This article is for businesses who sell goods or services to consumers with a warranty. You do not have to provide a warranty against any defects to consumers, but if you do, it must comply with the Australian Consumer Law requirements.
What is a warranty against defects?
Your promise to consumers to repair or replace goods, redo or fix problems with services, or offer compensation is a warranty against defects.
For the representation to be a warranty against defects, it must be made around the time that the goods or services are supplied.
The warranty can be written as a formal document or a label on the packaging of goods. As long as it promises that you will do something if there is something wrong the with goods or services, it can be considered a warranty against defects.
What are the requirements?
If you are providing a warranty against defects, you must present the information in a way to make sure the consumers understand the warranty and how they can establish a claim if there is a defect.
Labels on packaging may be considered to be a document that evidences a warranty against defects, or there may be another document inside the packaging that details the terms and conditions of a warranty. If both are present on and inside the packaging, they must not be inconsistent with each other to satisfy the requirements.
What information you need to include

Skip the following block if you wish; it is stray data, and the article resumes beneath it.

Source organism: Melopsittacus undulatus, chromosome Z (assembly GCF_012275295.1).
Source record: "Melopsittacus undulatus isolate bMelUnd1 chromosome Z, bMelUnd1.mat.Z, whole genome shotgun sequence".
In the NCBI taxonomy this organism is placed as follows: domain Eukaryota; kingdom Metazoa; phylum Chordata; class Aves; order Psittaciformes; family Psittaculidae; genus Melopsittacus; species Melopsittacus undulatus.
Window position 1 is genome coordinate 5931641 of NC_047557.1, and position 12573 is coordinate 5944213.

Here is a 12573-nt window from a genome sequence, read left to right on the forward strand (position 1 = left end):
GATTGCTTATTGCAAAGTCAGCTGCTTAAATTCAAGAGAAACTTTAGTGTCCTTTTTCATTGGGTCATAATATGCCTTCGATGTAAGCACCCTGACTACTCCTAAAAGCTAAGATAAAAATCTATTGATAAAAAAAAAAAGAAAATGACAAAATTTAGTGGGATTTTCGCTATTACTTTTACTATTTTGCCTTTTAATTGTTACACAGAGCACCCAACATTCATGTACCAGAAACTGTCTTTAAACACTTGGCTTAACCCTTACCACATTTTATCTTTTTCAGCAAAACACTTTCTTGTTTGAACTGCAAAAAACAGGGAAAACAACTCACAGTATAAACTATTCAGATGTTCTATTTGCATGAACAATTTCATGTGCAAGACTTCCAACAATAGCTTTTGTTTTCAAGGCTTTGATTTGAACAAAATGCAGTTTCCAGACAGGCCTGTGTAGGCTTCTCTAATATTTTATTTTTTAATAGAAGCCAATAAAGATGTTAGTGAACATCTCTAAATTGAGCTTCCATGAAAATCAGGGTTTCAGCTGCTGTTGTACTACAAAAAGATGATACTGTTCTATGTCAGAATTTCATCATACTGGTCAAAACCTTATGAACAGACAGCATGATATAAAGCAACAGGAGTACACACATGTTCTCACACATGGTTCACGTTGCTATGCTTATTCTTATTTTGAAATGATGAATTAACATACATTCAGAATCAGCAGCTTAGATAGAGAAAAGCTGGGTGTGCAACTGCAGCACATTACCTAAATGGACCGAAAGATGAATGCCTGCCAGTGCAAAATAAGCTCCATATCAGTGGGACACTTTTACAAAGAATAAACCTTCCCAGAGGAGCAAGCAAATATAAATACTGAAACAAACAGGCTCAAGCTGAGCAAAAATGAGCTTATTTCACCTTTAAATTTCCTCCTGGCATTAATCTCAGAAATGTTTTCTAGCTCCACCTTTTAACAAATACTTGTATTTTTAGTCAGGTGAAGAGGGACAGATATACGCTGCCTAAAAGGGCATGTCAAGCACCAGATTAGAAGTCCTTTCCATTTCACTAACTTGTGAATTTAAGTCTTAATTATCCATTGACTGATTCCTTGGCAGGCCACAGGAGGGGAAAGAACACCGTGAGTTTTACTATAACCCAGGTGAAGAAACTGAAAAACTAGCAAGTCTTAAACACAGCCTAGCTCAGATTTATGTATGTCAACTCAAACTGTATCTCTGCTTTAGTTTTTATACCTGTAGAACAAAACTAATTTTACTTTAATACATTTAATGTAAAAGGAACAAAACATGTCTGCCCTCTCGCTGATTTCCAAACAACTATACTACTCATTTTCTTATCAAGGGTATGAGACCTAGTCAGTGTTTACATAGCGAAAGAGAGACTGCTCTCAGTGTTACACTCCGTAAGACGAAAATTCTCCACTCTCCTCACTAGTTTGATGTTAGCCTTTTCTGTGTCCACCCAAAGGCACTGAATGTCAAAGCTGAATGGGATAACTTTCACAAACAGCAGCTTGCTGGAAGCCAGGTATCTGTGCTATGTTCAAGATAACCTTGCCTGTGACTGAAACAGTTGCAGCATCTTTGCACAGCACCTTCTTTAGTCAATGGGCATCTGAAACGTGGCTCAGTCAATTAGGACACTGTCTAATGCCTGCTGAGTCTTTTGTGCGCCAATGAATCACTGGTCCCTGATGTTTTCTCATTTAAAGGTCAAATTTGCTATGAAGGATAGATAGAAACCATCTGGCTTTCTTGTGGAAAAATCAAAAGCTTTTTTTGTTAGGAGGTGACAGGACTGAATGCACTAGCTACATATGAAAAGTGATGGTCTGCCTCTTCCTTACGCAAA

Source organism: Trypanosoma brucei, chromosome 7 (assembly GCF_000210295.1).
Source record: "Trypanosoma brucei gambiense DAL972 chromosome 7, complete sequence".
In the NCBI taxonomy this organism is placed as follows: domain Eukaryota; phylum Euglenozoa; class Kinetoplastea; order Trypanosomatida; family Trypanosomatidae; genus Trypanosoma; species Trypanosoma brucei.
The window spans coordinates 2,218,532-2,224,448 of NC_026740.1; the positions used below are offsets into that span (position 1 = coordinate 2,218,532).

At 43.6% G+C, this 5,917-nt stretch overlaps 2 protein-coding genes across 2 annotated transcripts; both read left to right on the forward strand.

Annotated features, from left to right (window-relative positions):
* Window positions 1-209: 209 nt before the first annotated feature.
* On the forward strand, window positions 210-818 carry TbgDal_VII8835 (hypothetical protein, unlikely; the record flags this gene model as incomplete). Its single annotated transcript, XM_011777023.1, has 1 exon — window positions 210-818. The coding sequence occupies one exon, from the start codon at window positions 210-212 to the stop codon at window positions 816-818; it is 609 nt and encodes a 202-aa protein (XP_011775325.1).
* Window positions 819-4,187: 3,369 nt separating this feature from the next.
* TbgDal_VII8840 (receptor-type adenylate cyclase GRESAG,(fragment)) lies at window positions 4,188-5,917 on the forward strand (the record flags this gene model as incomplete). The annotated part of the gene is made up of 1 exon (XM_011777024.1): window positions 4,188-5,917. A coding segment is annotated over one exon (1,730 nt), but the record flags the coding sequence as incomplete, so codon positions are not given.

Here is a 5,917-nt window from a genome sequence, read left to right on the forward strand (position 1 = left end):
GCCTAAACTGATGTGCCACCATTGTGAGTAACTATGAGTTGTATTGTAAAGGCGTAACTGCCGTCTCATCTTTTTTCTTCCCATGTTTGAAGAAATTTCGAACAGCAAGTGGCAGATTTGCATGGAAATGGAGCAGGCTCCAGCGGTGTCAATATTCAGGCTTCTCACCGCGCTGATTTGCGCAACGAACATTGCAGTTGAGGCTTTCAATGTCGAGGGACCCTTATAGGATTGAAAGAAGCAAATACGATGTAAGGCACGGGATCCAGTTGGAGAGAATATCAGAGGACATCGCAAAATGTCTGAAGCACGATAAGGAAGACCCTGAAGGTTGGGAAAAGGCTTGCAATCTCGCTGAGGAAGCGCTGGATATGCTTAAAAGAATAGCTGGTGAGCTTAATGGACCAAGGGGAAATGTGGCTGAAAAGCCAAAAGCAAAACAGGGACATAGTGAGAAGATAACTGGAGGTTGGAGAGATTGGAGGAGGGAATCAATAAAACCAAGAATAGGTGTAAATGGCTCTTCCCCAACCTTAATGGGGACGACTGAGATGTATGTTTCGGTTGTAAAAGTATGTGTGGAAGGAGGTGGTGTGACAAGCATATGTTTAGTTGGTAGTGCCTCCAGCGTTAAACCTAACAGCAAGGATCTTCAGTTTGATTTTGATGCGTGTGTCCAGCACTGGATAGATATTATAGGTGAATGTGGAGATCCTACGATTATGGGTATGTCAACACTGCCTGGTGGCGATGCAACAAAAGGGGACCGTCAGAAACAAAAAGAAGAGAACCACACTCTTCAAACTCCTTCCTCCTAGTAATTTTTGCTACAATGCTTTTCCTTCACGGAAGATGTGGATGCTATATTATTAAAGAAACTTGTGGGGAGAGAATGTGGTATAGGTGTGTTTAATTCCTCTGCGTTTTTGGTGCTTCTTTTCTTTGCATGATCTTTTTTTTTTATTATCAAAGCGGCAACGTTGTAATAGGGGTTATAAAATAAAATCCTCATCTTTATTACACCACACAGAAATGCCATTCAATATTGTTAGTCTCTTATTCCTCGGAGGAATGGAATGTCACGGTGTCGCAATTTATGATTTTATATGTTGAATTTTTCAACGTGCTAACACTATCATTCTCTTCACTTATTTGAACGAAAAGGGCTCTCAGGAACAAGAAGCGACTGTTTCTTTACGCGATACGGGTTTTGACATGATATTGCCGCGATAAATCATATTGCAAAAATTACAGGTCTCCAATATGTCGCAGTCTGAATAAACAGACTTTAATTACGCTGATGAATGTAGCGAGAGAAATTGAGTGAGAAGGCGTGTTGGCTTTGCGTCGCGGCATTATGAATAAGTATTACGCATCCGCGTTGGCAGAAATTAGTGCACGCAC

Your warranty against defects documents needs to include certain information to comply with the requirements under the ACL.
In your warranty against defects, you will need to include details about:
- what you promise to do if the goods are defective
- the circumstances under which the consumer can make a claim for the warranty
- the steps the consumer must take and how they can claim the warranty
- information about your business including your name, business address, and contact details
- the duration of the warranty
- whether you or the consumer are to pay any expenses associated with the warranty claim
- if the consumer can claim back the expenses incurred in a warranty claim, explain how to do so
- the rights and remedies that the consumer has under the ACL in addition to the benefits of your warranty – there is a mandatory paragraph that you are required to include which covers this
Keep in mind that there are rules about misleading or deceptive conduct, so make sure your representations to your consumers are not false. The simple rule is to make clear promises to the consumer about what you will do and what they have to do, and then keep your word. If you need legal advice on the Australian Consumer Law, get in touch with LegalVision’s team of small business lawyers today.
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